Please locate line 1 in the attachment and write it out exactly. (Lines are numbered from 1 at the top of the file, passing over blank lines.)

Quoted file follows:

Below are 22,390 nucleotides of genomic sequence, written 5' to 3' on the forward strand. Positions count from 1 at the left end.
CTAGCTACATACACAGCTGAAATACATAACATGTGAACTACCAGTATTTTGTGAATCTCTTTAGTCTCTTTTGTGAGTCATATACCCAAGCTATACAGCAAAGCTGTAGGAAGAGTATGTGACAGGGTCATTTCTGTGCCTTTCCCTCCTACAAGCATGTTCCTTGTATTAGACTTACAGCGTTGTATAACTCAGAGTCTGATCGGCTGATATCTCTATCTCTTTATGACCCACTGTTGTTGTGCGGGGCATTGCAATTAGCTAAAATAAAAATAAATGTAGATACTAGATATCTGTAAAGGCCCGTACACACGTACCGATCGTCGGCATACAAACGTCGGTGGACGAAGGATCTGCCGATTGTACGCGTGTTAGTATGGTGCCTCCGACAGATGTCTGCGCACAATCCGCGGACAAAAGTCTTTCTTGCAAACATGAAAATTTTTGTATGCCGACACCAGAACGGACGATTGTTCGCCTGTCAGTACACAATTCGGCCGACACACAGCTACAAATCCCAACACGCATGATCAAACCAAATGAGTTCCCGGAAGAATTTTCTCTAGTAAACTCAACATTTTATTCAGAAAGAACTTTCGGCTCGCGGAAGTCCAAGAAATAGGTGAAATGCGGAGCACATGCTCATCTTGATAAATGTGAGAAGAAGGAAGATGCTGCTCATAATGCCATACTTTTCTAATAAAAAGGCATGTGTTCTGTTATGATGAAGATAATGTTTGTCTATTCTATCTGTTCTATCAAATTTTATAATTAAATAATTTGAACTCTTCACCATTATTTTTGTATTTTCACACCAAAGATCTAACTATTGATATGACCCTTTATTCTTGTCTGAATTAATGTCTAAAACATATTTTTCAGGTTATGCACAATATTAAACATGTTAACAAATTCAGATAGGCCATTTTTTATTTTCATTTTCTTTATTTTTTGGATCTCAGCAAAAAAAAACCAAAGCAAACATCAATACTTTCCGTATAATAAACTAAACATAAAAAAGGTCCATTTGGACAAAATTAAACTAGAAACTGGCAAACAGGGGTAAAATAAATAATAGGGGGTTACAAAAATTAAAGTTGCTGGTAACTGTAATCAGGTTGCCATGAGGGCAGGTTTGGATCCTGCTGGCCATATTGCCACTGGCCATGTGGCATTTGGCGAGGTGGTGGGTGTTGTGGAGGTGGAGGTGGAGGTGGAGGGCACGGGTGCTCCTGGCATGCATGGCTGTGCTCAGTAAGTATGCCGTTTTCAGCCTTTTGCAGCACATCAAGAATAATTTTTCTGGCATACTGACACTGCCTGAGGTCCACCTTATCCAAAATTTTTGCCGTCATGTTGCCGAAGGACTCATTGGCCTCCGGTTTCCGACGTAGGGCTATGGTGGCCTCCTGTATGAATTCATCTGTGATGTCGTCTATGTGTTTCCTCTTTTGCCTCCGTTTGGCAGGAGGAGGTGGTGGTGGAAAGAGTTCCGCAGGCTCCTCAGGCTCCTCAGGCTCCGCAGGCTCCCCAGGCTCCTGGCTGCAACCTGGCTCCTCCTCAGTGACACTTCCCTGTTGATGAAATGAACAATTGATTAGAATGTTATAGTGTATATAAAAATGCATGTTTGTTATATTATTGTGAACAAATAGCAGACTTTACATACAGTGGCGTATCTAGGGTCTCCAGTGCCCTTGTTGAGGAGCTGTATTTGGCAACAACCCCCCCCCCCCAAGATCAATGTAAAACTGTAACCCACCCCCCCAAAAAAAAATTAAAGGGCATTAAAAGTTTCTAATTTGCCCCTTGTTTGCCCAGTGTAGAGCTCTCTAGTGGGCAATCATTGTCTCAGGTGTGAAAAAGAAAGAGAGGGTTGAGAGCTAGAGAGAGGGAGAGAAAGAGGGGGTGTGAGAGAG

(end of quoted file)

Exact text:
Below are 22,390 nucleotides of genomic sequence, written 5' to 3' on the forward strand. Positions count from 1 at the left end.